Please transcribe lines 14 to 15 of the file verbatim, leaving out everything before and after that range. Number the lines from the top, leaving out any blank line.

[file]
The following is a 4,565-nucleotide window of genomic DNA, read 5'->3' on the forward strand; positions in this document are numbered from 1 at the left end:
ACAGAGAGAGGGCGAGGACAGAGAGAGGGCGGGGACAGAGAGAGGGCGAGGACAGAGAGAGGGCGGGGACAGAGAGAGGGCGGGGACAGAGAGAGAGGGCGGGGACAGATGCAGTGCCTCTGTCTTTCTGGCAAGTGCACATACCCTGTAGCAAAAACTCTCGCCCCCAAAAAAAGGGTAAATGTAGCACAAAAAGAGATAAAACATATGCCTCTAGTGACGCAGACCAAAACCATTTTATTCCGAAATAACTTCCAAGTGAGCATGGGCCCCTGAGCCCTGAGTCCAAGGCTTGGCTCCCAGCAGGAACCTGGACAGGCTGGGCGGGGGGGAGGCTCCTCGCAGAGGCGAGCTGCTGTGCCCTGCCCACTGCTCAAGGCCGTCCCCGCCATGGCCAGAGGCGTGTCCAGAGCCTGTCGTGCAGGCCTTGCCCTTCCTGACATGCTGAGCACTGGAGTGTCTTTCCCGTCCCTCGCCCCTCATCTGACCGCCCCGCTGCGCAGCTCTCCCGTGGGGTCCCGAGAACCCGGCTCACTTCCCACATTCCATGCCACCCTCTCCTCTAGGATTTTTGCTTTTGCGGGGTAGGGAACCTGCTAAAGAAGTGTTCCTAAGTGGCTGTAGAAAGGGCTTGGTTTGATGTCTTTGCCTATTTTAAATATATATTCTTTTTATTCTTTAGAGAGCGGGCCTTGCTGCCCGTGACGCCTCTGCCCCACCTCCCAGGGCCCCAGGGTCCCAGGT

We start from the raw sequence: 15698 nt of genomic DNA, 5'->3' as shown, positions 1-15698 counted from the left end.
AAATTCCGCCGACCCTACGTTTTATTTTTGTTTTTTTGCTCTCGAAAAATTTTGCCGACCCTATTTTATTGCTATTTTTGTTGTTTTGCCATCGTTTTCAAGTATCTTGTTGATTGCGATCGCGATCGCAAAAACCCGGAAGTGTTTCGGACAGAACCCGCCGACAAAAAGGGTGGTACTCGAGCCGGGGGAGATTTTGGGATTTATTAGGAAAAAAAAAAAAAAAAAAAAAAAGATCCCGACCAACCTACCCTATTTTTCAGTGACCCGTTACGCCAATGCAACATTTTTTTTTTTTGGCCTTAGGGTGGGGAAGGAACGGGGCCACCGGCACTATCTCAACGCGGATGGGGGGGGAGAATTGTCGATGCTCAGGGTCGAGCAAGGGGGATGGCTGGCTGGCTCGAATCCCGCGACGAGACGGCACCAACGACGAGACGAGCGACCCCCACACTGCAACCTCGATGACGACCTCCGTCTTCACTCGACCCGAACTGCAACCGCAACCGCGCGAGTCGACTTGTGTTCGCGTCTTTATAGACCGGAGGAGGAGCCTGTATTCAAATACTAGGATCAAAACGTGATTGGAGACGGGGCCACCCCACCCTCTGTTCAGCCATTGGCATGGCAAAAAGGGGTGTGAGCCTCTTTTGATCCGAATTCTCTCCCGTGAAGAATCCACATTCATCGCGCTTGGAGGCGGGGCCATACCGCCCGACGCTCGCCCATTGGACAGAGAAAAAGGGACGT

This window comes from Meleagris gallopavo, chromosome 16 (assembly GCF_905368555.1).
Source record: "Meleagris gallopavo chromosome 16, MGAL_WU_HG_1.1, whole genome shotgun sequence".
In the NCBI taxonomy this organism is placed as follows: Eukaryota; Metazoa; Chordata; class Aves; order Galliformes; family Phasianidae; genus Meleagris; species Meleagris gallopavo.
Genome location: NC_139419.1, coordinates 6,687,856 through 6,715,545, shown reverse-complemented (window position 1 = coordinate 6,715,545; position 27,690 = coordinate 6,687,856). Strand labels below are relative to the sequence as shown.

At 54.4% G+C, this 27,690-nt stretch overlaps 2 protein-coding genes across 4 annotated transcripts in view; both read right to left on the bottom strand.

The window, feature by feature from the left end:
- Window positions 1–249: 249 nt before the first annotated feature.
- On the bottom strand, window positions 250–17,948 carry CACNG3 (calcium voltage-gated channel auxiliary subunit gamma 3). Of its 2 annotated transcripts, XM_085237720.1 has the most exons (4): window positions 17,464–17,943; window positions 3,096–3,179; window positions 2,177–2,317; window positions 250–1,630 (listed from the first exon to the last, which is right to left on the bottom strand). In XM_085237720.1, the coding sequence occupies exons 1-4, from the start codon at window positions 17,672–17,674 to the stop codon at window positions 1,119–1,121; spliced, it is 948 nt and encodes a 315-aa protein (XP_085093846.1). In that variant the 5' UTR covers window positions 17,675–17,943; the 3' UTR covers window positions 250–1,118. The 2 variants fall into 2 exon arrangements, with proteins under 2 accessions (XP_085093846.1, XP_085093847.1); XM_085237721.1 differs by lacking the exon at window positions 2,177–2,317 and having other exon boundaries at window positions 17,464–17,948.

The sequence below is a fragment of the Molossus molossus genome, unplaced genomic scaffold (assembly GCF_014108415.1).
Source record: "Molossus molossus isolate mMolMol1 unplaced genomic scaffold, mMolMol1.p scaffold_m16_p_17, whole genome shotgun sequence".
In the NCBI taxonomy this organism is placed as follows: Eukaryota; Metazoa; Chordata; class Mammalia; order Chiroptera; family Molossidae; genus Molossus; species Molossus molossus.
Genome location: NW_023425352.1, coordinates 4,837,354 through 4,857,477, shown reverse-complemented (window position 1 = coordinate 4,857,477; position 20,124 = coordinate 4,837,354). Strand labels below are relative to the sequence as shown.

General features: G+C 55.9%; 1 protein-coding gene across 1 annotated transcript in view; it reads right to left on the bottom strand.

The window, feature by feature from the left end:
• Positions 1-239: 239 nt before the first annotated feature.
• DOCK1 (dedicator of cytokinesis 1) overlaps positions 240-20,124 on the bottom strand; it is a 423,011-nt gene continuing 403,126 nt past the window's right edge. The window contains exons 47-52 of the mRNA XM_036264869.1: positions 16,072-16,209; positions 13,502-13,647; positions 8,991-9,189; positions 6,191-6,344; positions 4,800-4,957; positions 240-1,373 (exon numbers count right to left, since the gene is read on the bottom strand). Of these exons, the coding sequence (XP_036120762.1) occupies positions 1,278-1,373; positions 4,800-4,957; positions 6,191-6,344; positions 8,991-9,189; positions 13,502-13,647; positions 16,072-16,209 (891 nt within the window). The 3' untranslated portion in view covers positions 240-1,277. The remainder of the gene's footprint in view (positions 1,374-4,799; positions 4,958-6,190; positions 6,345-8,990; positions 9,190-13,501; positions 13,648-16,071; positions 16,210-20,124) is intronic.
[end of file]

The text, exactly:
Source record: "Molossus molossus isolate mMolMol1 unplaced genomic scaffold, mMolMol1.p scaffold_m16_p_17, whole genome shotgun sequence".
In the NCBI taxonomy this organism is placed as follows: Eukaryota; Metazoa; Chordata; class Mammalia; order Chiroptera; family Molossidae; genus Molossus; species Molossus molossus.